Design Sprints – Five Common Misconceptions

Design Sprint in progress

Design sprints are an innovative and effective way of minimising risk throughout the product development process, but they aren’t always well-understood. To ensure you get the most out of what sprints have to offer, make sure you ignore these common misconceptions…

To ensure you get the most out of what sprints have to offer, make sure you ignore these common misconceptions…

Your entire team need to be involved at every stage

Although design sprints are designed to take up just four days, you don’t need to have every team member involved for the whole four days. Whilst some members of the team may be present for a large proportion of the time, others may only be needed for certain elements, such as signing off on a team decision or delivering feasibility information from a technical point of view, for example.

Using design sprints to meet the needs of your team, as well as to guide your product development team, is a great way to get the most of them. Whilst your team should be encouraged to partake wherever possible, you needn’t worry about having all staff present throughout the sprint process.

You’ll have a completed product at the end of the design sprint

The aim of a design sprint isn’t to get a saleable product ready to be released. However, you will have a user-tested prototype which your business can build on, ready to market when the time is right. Whilst some products will need little modification following user testing, others may go through further developmental adjustments to ensure they have the best chance of success.

A design sprint is all about getting the direction of your product set. Which we as a team do we want to go with this product and having confidence to go in that direction.

Design sprints are the same as agile sprints

Agile sprints, design thinking and Scrum are methodologies which are used in the product development process.

Eschewed by many designers and developers due to their limitations, design sprints are not the same as any of the aforementioned processes, nor do they rely on the rationale behind them.

Design sprints are an entirely new concept, with quantifiable results, measurable deadlines and critical tried and tested elements of product development.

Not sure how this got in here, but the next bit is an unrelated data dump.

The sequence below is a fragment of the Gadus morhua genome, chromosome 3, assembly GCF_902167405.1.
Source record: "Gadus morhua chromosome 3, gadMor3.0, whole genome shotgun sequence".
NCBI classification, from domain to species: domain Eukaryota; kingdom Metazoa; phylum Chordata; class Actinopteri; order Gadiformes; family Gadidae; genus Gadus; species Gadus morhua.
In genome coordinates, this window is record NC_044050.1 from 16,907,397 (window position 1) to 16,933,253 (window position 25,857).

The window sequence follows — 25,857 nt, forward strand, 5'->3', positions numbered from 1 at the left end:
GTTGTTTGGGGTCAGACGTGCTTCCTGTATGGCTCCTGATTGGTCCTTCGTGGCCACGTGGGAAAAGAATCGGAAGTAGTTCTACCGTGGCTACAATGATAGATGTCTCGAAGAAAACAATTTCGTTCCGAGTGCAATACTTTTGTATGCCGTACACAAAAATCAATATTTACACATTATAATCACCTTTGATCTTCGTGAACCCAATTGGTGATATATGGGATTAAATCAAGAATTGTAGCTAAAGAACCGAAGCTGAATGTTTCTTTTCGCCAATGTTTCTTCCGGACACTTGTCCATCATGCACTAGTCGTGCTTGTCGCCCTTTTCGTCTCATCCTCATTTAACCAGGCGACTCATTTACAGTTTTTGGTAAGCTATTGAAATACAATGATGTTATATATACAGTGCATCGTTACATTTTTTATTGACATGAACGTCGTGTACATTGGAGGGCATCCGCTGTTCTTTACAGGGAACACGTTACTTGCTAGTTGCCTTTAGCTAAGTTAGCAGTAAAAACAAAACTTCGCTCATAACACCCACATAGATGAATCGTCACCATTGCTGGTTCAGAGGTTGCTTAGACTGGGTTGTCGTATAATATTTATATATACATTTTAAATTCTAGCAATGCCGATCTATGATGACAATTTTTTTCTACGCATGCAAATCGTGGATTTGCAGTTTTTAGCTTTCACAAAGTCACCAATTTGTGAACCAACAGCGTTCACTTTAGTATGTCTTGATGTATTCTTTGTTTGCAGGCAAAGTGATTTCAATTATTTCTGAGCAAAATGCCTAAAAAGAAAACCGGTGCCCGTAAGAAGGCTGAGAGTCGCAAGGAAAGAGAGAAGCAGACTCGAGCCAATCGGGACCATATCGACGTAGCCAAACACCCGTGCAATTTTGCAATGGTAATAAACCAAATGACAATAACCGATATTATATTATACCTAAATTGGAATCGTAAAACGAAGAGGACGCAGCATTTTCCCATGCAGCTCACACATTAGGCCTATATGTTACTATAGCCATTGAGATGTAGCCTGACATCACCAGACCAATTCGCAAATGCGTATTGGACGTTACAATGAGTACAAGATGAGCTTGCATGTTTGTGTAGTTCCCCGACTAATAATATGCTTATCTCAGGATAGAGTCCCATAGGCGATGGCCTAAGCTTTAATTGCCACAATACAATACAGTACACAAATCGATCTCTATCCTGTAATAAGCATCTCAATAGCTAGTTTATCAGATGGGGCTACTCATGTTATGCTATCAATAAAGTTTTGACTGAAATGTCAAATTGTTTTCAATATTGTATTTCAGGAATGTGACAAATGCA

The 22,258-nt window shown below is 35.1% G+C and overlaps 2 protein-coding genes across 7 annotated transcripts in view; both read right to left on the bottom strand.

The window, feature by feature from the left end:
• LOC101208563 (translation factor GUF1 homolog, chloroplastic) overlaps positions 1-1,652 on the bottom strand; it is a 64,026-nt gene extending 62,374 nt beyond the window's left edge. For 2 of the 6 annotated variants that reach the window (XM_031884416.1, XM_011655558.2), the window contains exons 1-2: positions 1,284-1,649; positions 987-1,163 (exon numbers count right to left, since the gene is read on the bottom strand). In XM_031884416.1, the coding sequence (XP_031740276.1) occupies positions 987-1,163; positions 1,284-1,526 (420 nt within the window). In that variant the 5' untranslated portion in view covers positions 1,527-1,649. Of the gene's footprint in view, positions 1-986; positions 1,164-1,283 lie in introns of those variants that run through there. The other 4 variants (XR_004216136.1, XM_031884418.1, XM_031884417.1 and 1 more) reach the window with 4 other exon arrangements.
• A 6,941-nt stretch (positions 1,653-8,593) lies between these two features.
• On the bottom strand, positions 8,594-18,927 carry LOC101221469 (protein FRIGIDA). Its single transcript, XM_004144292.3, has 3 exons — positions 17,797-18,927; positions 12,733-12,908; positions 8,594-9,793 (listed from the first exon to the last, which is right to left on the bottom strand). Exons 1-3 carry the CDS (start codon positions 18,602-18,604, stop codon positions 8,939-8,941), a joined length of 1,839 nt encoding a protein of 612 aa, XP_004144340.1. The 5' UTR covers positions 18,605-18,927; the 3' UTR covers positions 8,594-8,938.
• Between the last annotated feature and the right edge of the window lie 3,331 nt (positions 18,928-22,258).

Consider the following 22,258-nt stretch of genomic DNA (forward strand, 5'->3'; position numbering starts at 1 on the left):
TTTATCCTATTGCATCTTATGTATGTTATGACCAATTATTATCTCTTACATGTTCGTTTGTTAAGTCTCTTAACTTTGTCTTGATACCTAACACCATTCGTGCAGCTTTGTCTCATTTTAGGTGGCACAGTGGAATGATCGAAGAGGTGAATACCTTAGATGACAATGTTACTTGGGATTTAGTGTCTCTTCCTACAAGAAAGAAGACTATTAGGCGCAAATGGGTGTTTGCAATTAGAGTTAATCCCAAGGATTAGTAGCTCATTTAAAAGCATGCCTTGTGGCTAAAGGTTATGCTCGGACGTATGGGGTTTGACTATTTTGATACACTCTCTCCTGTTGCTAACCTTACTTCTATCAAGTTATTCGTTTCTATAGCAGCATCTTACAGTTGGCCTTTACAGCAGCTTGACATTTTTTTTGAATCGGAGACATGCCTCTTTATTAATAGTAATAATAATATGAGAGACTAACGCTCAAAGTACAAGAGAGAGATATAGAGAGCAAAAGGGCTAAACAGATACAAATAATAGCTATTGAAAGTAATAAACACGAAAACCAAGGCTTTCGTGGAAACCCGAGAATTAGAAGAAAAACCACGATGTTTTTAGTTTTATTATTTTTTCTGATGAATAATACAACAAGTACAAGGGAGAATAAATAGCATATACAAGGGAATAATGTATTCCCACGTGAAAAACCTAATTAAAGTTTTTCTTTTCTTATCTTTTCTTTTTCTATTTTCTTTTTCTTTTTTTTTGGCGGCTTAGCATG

We like to think as Design Thinking as theory, while the Design Sprint is a clear framework to use straight away.

You need to user test with hundreds of users

You don’t need to user-test your product with hundreds of participants in order to find out what works and what doesn’t. In fact, design sprints only usually require five or so users to test your prototype, as this will be enough to provide the information you need.

After initial testing and subsequent changes or tweaks, you’ll be able to take the prototype back to the user-testing phase and expand the reach, if you choose to do so. In the process of a design sprint, however, your business won’t need to source numerous users to take part in testing your prototype.

You can find out more about why we user test with just five users here.

You can design your entire product in a design sprint

A sprint is a great way to design certain elements of your product, but you may struggle to create an entire product using one sprint alone. When you’re creating a digital product, such as an app, you can use more than one sprint to perfect various parts of the project and enhance the overall product.

Remember, your goal is to get feedback on the direction you want to go, and the problem you’re trying to solve. The rest of the design can come after you’ve got the start right.

With reduced costs, minimised risk and increased efficiency, design sprints are an ideal way to develop your new products.

With harmful misconceptions out of the way, why not think about how a design sprint could help you bring your new product to users?

If you want to run a Design Sprint, check out our guide on 5 reasons your Design Sprint might fail.